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What happens if you open a trading account with just \$100?

Or €100? Or £100?

Since margin trading allows you to open trades with just a small amount of money, it’s certainly possible to start trading forex with a \$100 deposit.

But should you?

Let’s see what can happen if you do.

In this trading scenario, your retail forex broker has a Margin Call Level of 100% and a Stop Out Level of 20%.

Now that we know what the Margin Call and Stop Out Levels are, let’s find out if trading with \$100 is doable.

If you have not read our lessons on Margin Call and Stop Out Levels, hit pause on this lesson and start here first!

## Step 1: Deposit Funds into Trading Account Since you’re a big baller shot caller, you deposit \$100 into your trading account.

You now have an account balance of \$100.

## Step 2: Calculate Required Margin

You want to go short EUR/USD at 1.20000 and want to open 5 micro lots (1,000 units x 5) position. The Margin Requirement is 1%.

How much margin (“Required Margin“) will you need to open the position?

Since our trading account is denominated in USD, we need to convert the value of the EUR to USD to determine the Notional Value of the trade.

```€1 = \$1.20

€1,000 x 5 micro lots = €5,000

€5,000 = \$6,000```

The Notional Value is \$6,000.

Now we can calculate the Required Margin:

```Required Margin = Notional Value x Margin Requirement

\$60 = \$6,000 x .01```

Assuming your trading account is denominated in USD since the Margin Requirement is 1%, the Required Margin will be \$60.

## Step 3: Calculate Used Margin

Aside from the trade we just entered, there aren’t any other trades open.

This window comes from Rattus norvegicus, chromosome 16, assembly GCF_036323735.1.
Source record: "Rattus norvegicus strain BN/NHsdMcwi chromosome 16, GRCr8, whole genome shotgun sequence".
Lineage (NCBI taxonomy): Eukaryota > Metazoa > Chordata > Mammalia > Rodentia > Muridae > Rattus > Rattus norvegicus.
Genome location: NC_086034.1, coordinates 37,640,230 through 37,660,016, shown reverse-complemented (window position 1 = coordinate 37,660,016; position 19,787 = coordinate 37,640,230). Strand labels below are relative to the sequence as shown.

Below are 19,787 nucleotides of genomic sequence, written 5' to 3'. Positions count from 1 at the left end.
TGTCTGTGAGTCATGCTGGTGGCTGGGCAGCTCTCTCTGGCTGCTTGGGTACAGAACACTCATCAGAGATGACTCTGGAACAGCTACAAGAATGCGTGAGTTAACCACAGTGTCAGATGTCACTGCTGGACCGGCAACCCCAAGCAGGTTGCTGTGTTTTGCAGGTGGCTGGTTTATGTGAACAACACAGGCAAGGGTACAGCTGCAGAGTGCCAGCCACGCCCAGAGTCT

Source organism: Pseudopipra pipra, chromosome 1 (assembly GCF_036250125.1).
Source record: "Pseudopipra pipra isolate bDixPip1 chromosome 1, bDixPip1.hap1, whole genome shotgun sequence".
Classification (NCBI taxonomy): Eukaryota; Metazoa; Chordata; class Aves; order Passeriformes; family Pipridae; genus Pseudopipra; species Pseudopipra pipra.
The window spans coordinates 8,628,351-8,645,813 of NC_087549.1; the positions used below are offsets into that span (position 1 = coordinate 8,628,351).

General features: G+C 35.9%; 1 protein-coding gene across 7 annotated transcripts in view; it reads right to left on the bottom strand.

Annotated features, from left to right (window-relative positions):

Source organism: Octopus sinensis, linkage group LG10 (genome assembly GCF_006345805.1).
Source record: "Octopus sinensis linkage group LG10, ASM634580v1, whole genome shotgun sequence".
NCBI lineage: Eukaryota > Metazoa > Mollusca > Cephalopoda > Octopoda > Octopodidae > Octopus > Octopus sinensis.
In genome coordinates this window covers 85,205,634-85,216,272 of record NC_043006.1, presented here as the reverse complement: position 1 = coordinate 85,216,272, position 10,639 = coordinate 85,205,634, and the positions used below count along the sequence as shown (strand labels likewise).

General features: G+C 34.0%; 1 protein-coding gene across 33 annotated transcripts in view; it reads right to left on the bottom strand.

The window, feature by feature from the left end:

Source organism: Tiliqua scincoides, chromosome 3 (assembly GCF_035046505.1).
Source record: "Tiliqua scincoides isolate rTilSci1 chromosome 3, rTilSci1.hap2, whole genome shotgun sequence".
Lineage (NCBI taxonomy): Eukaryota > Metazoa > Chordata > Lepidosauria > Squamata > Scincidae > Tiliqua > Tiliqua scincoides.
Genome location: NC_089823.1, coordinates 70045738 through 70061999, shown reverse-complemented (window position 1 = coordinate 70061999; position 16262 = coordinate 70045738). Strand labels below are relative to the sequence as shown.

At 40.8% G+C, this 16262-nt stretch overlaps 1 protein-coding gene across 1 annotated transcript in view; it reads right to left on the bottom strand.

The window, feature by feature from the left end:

Since we just have a SINGLE position open, the Used Margin will be the same as Required Margin.

## Step 4: Calculate Equity

Let’s assume that the price has moved slightly in your favor and your position is now trading at breakeven.

This means that your Floating P/L is \$0.

```Equity = Balance + Floating Profits (or Losses)

\$100 = \$100 + \$0```

The Equity in your account is now \$100.

## Step 5: Calculate Free Margin

Now that we know the Equity, we can now calculate the Free Margin:

```Free Margin = Equity - Used Margin

\$40 = \$100 - \$60```

The Free Margin is \$40.

## Step 6: Calculate Margin Level

Now that we know the Equity, we can now calculate the Margin Level:

```Margin Level = (Equity / Used Margin) x 100%

167% = (\$100 / 60) x 100%```

The Margin Level is 167%.At this point, this is how your account metrics would look in your trading platform:

## EUR/USD rises 80 pips!

EUR/USD rises 80 pips and is now trading at 1.2080. Let’s see how your account is affected.

### Used Margin

You’ll notice that the Used Margin has changed.

Because the exchange rate has changed, the Notional Value of the position has changed.

This requires recalculating the Required Margin.

Whenever there’s a change in the price for EUR/USD, the Required Margin changes!

With EUR/USD now trading at 1.20800 (instead of 1.20000), let’s see how much Required Margin is needed to keep the position open.

Since our trading account is denominated in USD, we need to convert the value of the EUR to USD to determine the Notional Value of the trade.

```€1 = \$1.2080

€1,000 x 5 micro lots = €5,000

€5,000 = \$6,040
```

The Notional Value is \$6,040.Previously, the Notional Value was \$6,000. Since EUR/USD has risen, this means that EUR has strengthened. And since your account is denominated in USD, this causes the position’s Notional Value to increase.

Now we can calculate the Required Margin:

```Required Margin = Notional Value x Margin Requirement

\$60.40 = \$6,040 x .01```

Notice that because the Notional Value has increased, so has the Required Margin.

Since the Margin Requirement is 1%, the Required Margin will be \$60.40.

Previously, the Required Margin was \$60.00 (when EUR/USD was trading at 1.20000).

The Used Margin is updated to reflect changes in Required Margin for every position open.